George Bush's Pardon of Heroin Smuggler Remains a Puzzle
A recent article in the Charlotte Observer speculates on why President George Bush, two days before leaving office, pardoned a small-time Pakistani heroin smuggler serving a long sentence in a North Carolina federal prison (John Monk and Gary Wright, "Why Did Bush Free Smuggler? Mystery Lingers in Charlotte Case," The Charlotte Observer, 3/27/93, 1A).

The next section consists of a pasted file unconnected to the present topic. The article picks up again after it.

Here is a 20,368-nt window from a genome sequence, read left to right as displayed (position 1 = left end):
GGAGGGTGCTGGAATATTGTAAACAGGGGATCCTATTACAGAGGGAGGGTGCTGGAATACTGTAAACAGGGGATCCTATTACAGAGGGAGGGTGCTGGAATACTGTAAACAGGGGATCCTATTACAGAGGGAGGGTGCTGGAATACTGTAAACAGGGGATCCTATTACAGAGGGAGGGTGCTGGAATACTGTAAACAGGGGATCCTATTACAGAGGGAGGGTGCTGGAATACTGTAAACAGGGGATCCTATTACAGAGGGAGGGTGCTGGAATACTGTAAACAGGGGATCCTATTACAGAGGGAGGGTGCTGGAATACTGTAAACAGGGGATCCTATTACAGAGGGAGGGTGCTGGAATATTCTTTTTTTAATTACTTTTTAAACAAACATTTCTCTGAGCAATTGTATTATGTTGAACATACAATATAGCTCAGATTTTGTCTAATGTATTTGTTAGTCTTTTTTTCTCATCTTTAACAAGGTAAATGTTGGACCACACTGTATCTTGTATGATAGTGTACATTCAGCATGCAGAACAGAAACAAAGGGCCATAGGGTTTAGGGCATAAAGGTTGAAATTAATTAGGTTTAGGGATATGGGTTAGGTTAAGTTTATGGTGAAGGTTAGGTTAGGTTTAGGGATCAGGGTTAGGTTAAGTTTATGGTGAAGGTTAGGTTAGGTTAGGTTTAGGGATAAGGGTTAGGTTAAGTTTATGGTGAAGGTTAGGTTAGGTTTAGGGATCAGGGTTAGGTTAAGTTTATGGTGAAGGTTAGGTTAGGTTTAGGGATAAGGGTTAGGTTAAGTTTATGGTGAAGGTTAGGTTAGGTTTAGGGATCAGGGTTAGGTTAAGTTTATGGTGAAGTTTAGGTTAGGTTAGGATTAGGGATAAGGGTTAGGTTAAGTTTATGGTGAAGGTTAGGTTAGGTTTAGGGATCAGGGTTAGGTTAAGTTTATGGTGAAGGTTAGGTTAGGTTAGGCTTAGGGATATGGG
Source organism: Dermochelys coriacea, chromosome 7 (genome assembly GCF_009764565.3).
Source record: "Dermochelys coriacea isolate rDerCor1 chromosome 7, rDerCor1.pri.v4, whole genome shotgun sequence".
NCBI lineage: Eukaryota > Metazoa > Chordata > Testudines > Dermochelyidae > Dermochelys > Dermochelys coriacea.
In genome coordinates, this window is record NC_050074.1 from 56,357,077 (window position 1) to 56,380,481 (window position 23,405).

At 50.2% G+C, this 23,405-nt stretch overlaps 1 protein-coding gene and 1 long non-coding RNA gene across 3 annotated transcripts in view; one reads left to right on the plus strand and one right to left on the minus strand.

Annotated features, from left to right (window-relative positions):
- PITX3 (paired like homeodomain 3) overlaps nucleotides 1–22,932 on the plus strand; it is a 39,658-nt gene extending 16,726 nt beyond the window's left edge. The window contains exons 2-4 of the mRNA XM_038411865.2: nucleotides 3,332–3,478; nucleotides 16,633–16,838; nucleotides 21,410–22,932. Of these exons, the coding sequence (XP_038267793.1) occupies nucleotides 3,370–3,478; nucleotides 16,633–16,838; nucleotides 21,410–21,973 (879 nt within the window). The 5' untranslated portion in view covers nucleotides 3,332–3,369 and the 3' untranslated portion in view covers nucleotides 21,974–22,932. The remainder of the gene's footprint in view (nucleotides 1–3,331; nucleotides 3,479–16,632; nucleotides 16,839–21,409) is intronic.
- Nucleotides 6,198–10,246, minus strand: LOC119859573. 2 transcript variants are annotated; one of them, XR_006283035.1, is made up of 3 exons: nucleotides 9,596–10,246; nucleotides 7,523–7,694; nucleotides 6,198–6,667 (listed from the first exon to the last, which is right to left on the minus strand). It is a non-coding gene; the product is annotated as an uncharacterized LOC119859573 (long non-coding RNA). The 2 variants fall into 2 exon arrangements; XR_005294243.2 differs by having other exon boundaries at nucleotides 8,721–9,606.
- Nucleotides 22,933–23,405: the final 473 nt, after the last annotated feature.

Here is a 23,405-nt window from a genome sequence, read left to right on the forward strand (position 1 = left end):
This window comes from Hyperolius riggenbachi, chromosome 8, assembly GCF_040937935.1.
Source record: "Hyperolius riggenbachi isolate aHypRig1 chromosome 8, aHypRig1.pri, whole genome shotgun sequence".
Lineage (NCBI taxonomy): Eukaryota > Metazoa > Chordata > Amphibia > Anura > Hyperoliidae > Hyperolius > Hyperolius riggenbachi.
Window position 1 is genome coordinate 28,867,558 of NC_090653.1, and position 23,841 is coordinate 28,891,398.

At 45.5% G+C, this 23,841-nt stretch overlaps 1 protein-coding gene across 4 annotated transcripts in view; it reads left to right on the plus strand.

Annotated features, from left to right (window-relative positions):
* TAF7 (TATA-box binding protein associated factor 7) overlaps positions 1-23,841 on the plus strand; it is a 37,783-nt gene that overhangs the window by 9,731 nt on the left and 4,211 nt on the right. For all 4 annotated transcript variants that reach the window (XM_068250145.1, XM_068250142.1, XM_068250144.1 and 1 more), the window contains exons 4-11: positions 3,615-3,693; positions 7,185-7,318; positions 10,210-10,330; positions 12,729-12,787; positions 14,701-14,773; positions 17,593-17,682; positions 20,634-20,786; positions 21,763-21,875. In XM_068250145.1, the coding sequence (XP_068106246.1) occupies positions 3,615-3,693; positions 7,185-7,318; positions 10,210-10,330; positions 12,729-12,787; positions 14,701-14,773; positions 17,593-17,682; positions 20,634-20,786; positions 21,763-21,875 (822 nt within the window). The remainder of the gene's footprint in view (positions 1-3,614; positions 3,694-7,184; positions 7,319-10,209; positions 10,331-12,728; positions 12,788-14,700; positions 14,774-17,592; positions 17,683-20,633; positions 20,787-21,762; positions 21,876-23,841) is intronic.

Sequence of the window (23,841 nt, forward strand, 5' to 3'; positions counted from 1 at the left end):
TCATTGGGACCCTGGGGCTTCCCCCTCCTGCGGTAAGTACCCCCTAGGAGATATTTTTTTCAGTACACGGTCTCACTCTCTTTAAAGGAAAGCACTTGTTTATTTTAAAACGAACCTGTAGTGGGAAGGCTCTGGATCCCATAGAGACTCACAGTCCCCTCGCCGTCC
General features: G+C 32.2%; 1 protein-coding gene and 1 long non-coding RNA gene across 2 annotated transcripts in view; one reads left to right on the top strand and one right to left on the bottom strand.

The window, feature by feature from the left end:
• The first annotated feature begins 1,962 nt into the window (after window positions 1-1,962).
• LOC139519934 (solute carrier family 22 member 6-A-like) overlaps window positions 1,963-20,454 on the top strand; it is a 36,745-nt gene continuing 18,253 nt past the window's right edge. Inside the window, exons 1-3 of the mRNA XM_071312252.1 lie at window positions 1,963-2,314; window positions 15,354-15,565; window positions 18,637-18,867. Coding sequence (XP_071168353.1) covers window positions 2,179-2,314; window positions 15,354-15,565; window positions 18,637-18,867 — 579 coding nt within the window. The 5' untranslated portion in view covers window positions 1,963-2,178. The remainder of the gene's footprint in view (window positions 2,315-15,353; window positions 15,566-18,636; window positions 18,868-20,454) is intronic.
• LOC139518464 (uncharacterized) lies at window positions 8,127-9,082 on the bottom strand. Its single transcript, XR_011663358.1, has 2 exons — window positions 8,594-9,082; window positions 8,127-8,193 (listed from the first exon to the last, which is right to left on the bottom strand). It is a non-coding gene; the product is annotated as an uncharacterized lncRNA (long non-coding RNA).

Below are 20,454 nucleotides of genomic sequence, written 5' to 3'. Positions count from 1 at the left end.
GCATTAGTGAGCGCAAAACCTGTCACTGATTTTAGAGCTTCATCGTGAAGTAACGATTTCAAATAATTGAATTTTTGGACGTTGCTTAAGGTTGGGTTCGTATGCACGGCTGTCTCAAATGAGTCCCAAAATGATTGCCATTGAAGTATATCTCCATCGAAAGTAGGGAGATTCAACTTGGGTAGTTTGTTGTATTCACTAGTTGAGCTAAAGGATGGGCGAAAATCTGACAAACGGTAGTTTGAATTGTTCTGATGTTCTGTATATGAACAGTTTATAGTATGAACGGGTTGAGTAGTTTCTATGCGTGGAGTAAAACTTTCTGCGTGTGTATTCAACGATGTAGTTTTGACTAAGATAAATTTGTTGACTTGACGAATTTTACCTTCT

Bush freed 32-year-old Aslam Adam of Karachi on January 18. Adam would not have been eligible for parole for another two years, having served eight years of a 55-year sentence. Neither Bush nor the U.S. Justice Department would comment on the reasons for the unusual pardon. In his four years in office, Bush pardoned only two other federal inmates.
Speculation includes assumed ties between the inmate and the Drug Enforcement Administration or Central Intelligence Agency, and the mundane suggestion that the President took pity on a foreign national sentenced to an unusually long prison term for a relatively small quantity of heroin. The diplomatic or other ties of the inmate's family are unknown.